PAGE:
Consider for a moment the flat black rubber roof. Technically an Ethylene Propylene Diene Monomer (EPDM) roof, for most of us the first image they conjure up is the roof on your high school or a local shopping mall. You’ll probably recall those flat or sloped roofs would typically be covered in a black, gooey substance and topped off with what looked like small stones or gravel poured on top, right?
Not exactly a thing of beauty. We have to agree that they can and sometimes do look pretty bad. Which is why, despite their intrinsic value in providing significant levels of insulation and their relatively low cost for materials, installation and maintenance, EPDM roofs, as Rodney Dangerfield would say, don’t get any respect.
Here at Connecticut Roofcrafters, we find flat and sloped roofs constructed with EPDM to be a fantastic roofing solution for the right buildings. What’s more, we have found over the years that if you plan your roof properly, prepare the surface carefully prior to installation and put a little bit extra effort into roof trims, not only will you have a superb, hard-wearing new roof but one that will actually look nice too.
To this end, we recently completed a new EPDM flat roof to complement an architectural shingle installation we were doing at the Hamden Plains Methodist Church in Hamden, CT. The architectural shingles we installed were to replace an aging slate roof over the main sanctuary. The EPDM roof covered an attached services building which also provided access to the roof. This meant creating drainage for a variety of seams, angles as well as the access port.
One of the big advantages to rubber is the price. Although a homeowner generally must use a licensed installer to lay down this roof, the cost of the entire job still favorably compares to the cost for other types of roofing. Not only is the roofing material itself less expensive than most other choices, but the product is also lightweight, and installation is fast and easy, reducing labor and installation costs.
Additionally, EPDM roofs are also extremely energy efficient. An EPDM roof reflects the sun’s heat, especially the lighter-colored roofs designed for residential use, saving the homeowner considerably on air conditioning costs. EPDM and the accompanying underlayment also insulates the home, trapping in heat to reduce energy costs and utility bills in the colder months. The homeowner does not have to worry about the rubber freezing or cracking under extremes of cold weather. Modern EPDM roofing is designed to take both extremes of cold as well as heat.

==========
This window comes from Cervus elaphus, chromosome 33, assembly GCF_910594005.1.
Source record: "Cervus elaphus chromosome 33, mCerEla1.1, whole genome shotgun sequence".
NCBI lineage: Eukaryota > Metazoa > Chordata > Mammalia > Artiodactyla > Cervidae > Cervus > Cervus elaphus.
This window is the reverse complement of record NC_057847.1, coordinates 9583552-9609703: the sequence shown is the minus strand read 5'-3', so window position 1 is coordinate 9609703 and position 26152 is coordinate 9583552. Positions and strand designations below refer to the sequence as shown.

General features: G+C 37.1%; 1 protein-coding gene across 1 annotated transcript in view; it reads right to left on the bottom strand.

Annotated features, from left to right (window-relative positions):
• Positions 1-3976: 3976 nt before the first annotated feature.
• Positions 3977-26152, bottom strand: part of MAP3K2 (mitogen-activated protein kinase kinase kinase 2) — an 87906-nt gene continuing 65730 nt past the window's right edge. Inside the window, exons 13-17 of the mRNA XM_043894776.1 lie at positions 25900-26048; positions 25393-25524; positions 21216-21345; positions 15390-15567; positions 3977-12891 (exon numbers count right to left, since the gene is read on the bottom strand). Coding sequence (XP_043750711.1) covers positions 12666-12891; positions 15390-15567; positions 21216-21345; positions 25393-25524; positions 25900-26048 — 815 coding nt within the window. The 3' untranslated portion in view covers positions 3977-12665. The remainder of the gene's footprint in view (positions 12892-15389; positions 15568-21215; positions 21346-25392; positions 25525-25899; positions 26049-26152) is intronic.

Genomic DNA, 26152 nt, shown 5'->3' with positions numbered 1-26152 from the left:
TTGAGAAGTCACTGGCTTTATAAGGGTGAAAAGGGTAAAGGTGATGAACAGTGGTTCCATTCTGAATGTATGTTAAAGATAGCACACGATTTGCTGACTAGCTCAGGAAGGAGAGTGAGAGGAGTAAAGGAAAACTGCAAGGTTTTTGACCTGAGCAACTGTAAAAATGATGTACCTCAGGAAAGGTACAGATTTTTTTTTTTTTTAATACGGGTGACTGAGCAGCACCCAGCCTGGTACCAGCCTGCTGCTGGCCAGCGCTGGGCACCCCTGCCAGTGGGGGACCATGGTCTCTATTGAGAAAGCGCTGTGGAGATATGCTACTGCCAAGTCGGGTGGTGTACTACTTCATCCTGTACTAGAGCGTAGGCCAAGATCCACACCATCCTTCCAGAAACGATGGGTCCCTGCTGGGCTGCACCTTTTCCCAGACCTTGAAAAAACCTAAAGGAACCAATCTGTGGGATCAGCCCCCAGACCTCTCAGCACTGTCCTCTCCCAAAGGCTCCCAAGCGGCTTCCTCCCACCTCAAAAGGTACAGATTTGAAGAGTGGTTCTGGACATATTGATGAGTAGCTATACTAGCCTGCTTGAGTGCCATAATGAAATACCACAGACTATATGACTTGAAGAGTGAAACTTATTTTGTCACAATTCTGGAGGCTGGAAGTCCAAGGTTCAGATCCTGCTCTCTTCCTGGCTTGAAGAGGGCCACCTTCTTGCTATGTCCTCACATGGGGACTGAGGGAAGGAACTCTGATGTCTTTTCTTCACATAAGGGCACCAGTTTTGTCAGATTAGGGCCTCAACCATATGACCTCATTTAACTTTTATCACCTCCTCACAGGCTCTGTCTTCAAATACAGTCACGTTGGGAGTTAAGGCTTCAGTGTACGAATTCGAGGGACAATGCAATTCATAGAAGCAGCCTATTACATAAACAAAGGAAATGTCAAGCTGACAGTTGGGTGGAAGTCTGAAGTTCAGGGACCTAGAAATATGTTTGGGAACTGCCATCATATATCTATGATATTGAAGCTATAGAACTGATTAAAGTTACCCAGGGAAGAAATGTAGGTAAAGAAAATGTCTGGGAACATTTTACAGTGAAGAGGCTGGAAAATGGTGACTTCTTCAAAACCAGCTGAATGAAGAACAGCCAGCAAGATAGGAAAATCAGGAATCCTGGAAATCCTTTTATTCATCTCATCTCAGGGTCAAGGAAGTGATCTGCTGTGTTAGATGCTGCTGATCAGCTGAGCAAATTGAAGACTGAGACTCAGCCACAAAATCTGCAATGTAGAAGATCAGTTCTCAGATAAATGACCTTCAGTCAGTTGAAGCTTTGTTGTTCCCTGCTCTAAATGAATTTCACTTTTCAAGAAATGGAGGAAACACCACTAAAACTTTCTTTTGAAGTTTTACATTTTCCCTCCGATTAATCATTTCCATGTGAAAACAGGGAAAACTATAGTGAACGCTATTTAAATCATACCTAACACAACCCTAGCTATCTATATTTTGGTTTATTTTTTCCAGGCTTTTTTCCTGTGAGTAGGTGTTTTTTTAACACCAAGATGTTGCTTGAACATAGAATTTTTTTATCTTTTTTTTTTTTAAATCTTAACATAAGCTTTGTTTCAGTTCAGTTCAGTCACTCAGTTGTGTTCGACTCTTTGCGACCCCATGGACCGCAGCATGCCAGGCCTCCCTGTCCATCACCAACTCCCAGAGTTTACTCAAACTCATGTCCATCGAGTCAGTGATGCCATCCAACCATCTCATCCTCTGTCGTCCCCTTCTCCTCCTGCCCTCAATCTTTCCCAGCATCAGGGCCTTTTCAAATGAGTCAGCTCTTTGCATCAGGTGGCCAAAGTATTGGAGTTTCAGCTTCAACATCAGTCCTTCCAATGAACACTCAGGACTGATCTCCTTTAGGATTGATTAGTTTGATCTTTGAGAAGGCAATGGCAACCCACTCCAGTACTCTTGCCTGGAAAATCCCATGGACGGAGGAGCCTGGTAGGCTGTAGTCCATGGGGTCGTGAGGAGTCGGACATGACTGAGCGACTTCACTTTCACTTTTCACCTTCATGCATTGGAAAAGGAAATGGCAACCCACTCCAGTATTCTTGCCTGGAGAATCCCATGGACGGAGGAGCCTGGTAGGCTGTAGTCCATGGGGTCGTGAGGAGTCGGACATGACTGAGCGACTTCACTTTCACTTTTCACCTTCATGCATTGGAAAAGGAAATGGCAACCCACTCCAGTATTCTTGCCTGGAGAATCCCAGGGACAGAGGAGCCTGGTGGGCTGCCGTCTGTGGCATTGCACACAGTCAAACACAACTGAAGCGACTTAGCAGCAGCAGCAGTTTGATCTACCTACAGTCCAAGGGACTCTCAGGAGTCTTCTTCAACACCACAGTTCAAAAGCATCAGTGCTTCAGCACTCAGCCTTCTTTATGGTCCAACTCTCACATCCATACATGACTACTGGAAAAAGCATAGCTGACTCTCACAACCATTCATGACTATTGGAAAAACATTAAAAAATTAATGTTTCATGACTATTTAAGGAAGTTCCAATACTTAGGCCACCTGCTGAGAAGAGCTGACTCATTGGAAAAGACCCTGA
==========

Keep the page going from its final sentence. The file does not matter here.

The key first step, as with any worthwhile project, is preparation. We remove all the existing roof materials and adhesives and then inspect, repair or replace any underlying sheathing. Once the underlayment is shaped up, you could place the EPDM down but we strongly encourage applying a layer of insulation, which serves two functions. First, it keeps heat in and cold out but it also serves as a platform for the EMPD to sit upon. This enhances the aesthetics of your roof but it also, and more importantly, provides a platform to shape the roof and account for any irregularities. It lets us properly plane drainage, drip edges and any other design elements which will channel water from the roof, for example. For the Hamden Plains Methodist Church, we used rigid foam panels as an insulation layer.
Upon completion of the insulation layer, we then dry-fit the EMPD, taking drains, vents and other roof elements into account prior to gluing into place. We then lay down additional material in places of suspected wear or where the shape of the roof requires a unique application. The EPDM with work with is very flexible as well as durable; one of the great things about modern rubber is that it is not susceptible to the sun’s UV and ultraviolet rays. A properly-installed rubber roof can last 50 years or even longer. Moreover, rubber can withstand high winds and even hail up to three inches in diameter.
Another big advantage of rubber is that should the roof ever develop a leak from unexpected events (kids retrieving frisbees or, back in the early 80s, lawn darts!), repairs are fast, easy and extremely inexpensive. In many cases a tube of liquid rubber is all that is needed; in other cases a special tape designed specifically for repairing rubber will do the job. While on the topic of unfortunate events, rubber is also fire resistant. EPDM roofs are almost impossible to set afire, even with a lightning strike, additionally the rubber is fire resistant and can slow a fire to provide time for help to arrive. To this end, some homeowner’s insurers will provide a rate reduction for installing an EPDM roof.
Maintenance is another advantage. Almost all roofing materials require some maintenance over the years, but rubber requires little if any care. Obviously, any seasonal accumulation of foliage which might interfere with drainage must be addressed but in general, the most that a homeowner may wish to do is to repaint the roof with acrylic paint once every 10 to 12 years. Additionally, rubber is one of the greenest choices that a homeowner can make. The rubber itself takes less energy to produce than most other roofing materials and is often made from recycled materials to begin with. Further, the roof is 100% recyclable at the end of its long life.
In closing, we find that for all the value an EPDM roof delivers, they can actually look pretty darn nice as well. While we know that beauty is in the eye of the beholder, it can also appear in your wallet or pocketbook.
To learn more about our EPDM roofs, contact us via email or toll-free on 1-888-612-0798